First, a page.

Lighting is an example of an electrical current with high voltage but a relatively modest number of amps flowing. Electricity produced by a van der Graaf generator is an even more extreme example: the voltage is in the millions of volts, but the current is very close to zero. At the opposite extreme, in the 1980s, I worked on some computer systems that had power supplies that output 400 amps at only 2.6 volts. This is sort of the electrical equivalent of the Mississippi River -- there's an enormous amount of water flowing through the Mississippi, but at a very low downstream pressure.

How much is a volt? One volt isn't much. Small batteries of the AAA/AA/C/D types put out 1.5V nominally. You'll note that you can hold these in your hand, with one finger on the positive terminal and the other on the negative terminal, and not feel any electricity flowing. "Square" batteries that use the snap-on connectors are 9V; most automobile batteries are 12V. Modular synths often use plus and minus 15V power supplies. The minimum voltage that is usually considered to pose any threat of electrocution to a human (assuming that one is in reasonably good health, and not doing anything stupid like standing in water while working on a circuit) is about 20V. A moderate-powered modern amplifier might have power supplies running at about 60V. Old vacuum tube (valve) circuits needed higher voltages; 200-300V is common for guitar amps. These voltages are definitely lethal and must be respected. Power distibution in homes in most countries takes place at 220-240 volts; 120V is used in the USA, Canada, and a few other countries.

By comparison, one amp is a fairly generous amount of current. On North American power, a 100W incandescent light bulb uses about 1A of current. Power distribution branch circuits in houses are usually in the 15-30A range. Electronics circuits (other than power amplifiers) usually deal with currents in milliamps or smaller.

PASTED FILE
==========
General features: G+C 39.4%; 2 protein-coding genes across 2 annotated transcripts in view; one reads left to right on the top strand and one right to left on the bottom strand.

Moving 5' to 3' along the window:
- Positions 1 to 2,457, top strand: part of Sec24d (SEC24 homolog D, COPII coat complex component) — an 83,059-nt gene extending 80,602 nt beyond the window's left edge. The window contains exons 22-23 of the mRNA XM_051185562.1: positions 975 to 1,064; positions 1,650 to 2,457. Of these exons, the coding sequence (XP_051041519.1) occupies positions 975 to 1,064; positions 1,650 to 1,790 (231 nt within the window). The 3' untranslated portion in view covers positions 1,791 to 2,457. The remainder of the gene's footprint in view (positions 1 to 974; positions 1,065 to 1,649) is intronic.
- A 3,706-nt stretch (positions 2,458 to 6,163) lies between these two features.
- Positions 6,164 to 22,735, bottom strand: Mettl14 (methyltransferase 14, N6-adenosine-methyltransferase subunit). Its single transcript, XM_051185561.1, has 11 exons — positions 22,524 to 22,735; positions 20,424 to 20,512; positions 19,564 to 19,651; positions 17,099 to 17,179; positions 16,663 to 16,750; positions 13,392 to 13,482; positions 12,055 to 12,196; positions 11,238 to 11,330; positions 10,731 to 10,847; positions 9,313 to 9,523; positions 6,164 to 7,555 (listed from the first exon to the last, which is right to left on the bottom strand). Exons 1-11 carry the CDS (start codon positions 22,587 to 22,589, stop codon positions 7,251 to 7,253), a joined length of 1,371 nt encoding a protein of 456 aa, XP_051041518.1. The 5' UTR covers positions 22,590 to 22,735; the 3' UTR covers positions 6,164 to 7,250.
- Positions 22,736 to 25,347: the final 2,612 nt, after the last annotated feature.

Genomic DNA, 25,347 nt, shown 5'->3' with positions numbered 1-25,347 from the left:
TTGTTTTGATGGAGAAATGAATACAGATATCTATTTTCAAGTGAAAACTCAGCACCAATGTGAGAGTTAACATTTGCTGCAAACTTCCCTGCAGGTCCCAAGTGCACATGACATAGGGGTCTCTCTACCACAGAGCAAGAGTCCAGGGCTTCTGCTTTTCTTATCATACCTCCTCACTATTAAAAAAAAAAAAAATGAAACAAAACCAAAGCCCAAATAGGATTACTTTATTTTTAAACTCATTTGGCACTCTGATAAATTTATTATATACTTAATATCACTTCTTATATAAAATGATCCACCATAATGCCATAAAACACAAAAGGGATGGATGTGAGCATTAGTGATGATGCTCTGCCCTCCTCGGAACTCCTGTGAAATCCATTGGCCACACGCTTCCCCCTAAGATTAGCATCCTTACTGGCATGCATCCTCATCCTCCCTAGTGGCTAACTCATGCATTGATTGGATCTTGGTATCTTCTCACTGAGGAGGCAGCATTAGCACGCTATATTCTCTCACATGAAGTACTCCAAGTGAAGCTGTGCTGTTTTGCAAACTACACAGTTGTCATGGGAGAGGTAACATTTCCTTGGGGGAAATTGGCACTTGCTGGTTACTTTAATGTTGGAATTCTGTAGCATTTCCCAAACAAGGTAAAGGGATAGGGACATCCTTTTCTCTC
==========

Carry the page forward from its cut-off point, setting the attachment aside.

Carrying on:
You Can't Compress Electricity

I already said it above: as in the case of water, you can't compress electricity. If you push an electric current into one end of a conductor, an equal amount of current has to come out somewhere else. This is an important concept, and it leads directly to the notion of electrical circuits. Wherever electric current comes from, it eventually has to go back there, in a closed loop. Water can be "conducted" by almost anything; nearly all substances allow water to flow over, around, or through them, so building a water circuit isn't that hard conceptually. However, there are a lot of things that don't conduct electricity, at least not very well, including the air around us. As in the case of stagnant water, electricity that isn't moving and has no path to move cannot do useful work. So it is always necessary for electrical circuits to be constructed in closed loops. Current in always equals current out; wherever the source of current is in a circuit, there has to be a path for the "used up" current to get back there. That's way batteries and generators have two poles: current comes out of one pole, and goes back in the other one.


Resistance and Ohm's Law

Outside of semiconductors, all electrical circuits have some resistance in them; they tend to resist the flow of electrical current to at least some degree. The amount of current that flows through the circuit is inversely proportional to this resistance, and directly proportional to the voltage that is motivating the current. Turning to the water analogy again, if you consider a pipe that is straight and has very smooth walls, it has little resistance to the flow of water through it. So it doesn't take much pressure to make a lot of water move through the pipe. On the other hand, if the pipe has rough interior walls (e.g., old galvanized pipe) and a bunch of twists and turns, it has higher resistance, and requires higher pressure to deliver the same amount of water flow.